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Wednesday, November 14, 2012

Israel Kills Hamas Leader, Group Says Attack Opens ‘Gates of Hell’

The head of the military wing of the Islamist group Hamas, Ahmed al-Jabari, was killed by an Israeli air strike on Gaza City on Wednesday. The attack was part of the Israeli Defence Force’s (IDF) “Operation Cloud Pillar” against Hamas, Islamic Jihad and other militant groups. A ground invasion of Gaza is expected to follow, with Israeli reservists called up shortly after the air strikes. Israeli officials had allegedly been considering assassinating senior Hamas figures following a recent wave of rocket attacks. Hamas said the air strike had “opened the gates of hell”. Earlier, Israel’s Ministry of Foreign Affairs was found to have advocated toppling the Palestinian Authority’s leadership if the country’s bid for observer status at the United Nations is approved later this month. “Toppling Abu Mazen’s (Abbas’s) regime would be the only option in this case”, said a policy paper obtained by the BBC. “Any other option would mean waving a white flag and admitting the failure of the Israeli leadership to deal with the challenge.” Israeli Foreign Minister Avigdor Lieberman, head of Yisrael Beitenu, a right-wing nationalist party, had told Israel’s Channel 10 in early November that he would “ensure that the Palestinian Authority collapses” if its leadership pushed ahead with the U.N. bid.

Greece, Italy, Portugal and Spain Hold Anti-Austerity Strikes

Greek, Italian, Portuguese and Spanish trade unions started strike actions on Wednesday to protest government austerity plans. In Spain, 81 people were arrested after clashing with police officers and damaging storefronts in Madrid, while others took to jamming cash machines with glue and coins. In Italy, the protests came at the one year anniversary of Mario Monti’s government. Demonstrators hurled bottles and firecrackers at riot police in Rome and at least one bleeding protester was bundled into a police van, according to a witness quoted by the Reuters news agency. Protesters in Athens carried banners proclaiming “Enough is enough” in several languages and proceedings were largely peaceful. The protests in Lisbon and Porto were similarly peaceful, with demonstrators remonstrating any members who tried to damage public property.

Turkey Evacuates Villages Along the Border with Syria

Turkey has evacuated three villages along its border with Syria to protect residents from a potential spillover of the violence in the neighbouring country’s civil war. The villages are located west of Ceylanpinar, a Kurdish town in southeastern Turkey. Just across the border lies the Syrian city of Ras al-Ain, bombed for the third straight day on Wednesday. The bombs shook buildings on the Turkish side, with bullets and shrapnel also commonly landing in Ceylanpinar. “We cannot live like this. We are being drawn into the war. Even if the state doesn’t enter the war, the people living along the border are being drawn into it”, said Ceylanpinar’s mayor, Ismail Arslan. “This conflict took a totally different dimension with the coming of the jets.” The town itself is yet to be evacuated, but police officers have visited those districts most affected by stray bullets and told residents to leave.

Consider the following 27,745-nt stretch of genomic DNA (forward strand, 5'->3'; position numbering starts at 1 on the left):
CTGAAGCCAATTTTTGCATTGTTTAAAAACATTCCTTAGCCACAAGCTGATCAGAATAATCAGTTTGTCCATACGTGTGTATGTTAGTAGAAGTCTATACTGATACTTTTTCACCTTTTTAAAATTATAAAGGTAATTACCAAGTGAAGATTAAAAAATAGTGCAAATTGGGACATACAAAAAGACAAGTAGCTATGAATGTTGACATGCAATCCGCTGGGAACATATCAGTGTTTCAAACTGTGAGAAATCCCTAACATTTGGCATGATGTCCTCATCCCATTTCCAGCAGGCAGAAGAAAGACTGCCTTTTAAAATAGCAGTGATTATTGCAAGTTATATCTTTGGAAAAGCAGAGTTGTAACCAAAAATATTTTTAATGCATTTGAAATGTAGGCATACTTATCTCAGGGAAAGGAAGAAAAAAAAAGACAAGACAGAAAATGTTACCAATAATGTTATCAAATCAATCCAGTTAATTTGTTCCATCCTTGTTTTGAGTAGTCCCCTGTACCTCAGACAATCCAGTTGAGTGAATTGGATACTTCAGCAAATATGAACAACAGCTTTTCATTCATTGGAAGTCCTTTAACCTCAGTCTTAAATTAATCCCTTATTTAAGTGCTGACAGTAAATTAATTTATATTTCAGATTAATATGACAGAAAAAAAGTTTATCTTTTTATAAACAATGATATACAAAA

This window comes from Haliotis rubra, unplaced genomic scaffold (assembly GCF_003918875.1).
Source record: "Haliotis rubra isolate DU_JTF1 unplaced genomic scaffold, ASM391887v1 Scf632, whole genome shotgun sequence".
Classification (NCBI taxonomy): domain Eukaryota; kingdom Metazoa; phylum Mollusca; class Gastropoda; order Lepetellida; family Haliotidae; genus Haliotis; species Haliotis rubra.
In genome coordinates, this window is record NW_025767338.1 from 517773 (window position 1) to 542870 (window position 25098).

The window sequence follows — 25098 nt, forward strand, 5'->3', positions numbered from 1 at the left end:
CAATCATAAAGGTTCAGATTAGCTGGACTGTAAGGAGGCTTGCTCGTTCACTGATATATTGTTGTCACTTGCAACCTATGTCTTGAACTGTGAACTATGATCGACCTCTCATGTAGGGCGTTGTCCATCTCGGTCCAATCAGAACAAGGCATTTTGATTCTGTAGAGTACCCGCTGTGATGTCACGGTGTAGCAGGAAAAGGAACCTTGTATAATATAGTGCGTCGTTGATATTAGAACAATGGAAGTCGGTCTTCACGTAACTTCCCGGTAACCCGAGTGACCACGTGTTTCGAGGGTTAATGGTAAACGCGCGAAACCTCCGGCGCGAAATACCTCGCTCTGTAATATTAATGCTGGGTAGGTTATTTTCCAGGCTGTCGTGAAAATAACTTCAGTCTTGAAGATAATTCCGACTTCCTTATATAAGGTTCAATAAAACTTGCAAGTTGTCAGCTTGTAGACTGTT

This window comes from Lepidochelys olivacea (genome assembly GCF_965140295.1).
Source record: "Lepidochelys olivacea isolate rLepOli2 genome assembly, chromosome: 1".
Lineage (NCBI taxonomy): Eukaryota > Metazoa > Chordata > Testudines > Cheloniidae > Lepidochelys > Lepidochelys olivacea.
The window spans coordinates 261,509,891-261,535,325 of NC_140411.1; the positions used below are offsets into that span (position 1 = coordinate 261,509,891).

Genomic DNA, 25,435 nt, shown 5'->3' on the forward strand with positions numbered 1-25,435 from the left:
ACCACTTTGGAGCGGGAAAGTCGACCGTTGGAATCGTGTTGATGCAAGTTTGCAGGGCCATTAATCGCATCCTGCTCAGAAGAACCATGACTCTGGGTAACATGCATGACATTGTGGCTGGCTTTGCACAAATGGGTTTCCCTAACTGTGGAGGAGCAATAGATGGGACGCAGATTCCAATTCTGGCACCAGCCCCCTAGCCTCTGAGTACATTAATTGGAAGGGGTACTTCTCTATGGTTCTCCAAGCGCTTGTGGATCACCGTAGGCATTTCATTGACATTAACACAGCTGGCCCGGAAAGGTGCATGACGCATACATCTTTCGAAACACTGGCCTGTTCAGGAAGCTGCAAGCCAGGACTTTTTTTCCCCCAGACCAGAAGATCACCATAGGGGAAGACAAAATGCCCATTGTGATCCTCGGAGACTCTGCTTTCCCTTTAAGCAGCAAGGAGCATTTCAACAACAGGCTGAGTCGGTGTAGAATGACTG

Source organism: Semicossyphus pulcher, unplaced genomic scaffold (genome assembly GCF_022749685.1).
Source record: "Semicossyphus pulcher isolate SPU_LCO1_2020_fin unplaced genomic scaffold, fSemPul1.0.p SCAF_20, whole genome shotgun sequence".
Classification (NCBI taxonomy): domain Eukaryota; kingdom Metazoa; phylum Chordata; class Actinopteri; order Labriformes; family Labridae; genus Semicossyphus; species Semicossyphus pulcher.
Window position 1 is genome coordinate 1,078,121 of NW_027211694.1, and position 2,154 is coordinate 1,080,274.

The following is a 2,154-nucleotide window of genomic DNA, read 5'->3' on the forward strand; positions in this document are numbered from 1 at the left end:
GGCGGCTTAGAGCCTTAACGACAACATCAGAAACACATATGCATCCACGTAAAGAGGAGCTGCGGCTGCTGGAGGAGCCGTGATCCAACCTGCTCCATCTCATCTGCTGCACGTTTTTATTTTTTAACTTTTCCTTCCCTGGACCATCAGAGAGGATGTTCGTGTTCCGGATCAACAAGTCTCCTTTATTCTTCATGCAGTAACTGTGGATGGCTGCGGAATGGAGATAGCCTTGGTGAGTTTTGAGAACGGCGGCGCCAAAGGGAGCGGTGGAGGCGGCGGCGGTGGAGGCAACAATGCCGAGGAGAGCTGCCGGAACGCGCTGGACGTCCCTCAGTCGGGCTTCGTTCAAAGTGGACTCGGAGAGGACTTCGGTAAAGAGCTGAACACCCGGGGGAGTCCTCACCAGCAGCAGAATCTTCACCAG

Syria

European Union Approves €5 Billion Aid Package for Egypt

The European Union has approved a €5 billion aid package for Egypt, according to statement from Egyptian President Mohammed Morsi’s office. The text said the European Investment Bank (EIB) and the European Bank for Reconstruction and Development (EBRD) would each provide €2 billion, with the remaining €1 billion coming from EU member states. The aid package announcement came after talks between Morsi and EU foreign policy chief Catherine Ashton in Cairo. The package comes at a critical time for the Egyptian economy. Its growth rates have dropped and its foreign reserves been depleted to half of their amount since the overthrow of former president Hosni Mubarak in February 2011.

Afghan Women Becoming Literate Through Mobile Phones

Afghanistan has launched a literacy programme that enables women to learn to read and write using mobile phones. Called Ustad Mobile (mobile teacher), it provides national curriculum courses in the two national languages, Dari and Pashto, as well as mathematics, delivered in audio and video installments. The courses are free to students. “I could not go to school because the Taliban took control of Kabul”, said 18-year-old Muzhgan Nazari to the AFP news agency. She said her father had the idea of his daughters attending school, but she managed to convince him to let her take the course. “He allowed me to attend on a daily basis”, said Nazari. The software was developed in Afghanistan by Paiwastoon, a local IT company, with US$80,000 in U.S. aid. Some 100 students are enrolled in the pilot project in Kabul and 65 percent of them are women, but the country’s Ministry of Education plans to roll the project out across Afghanistan.

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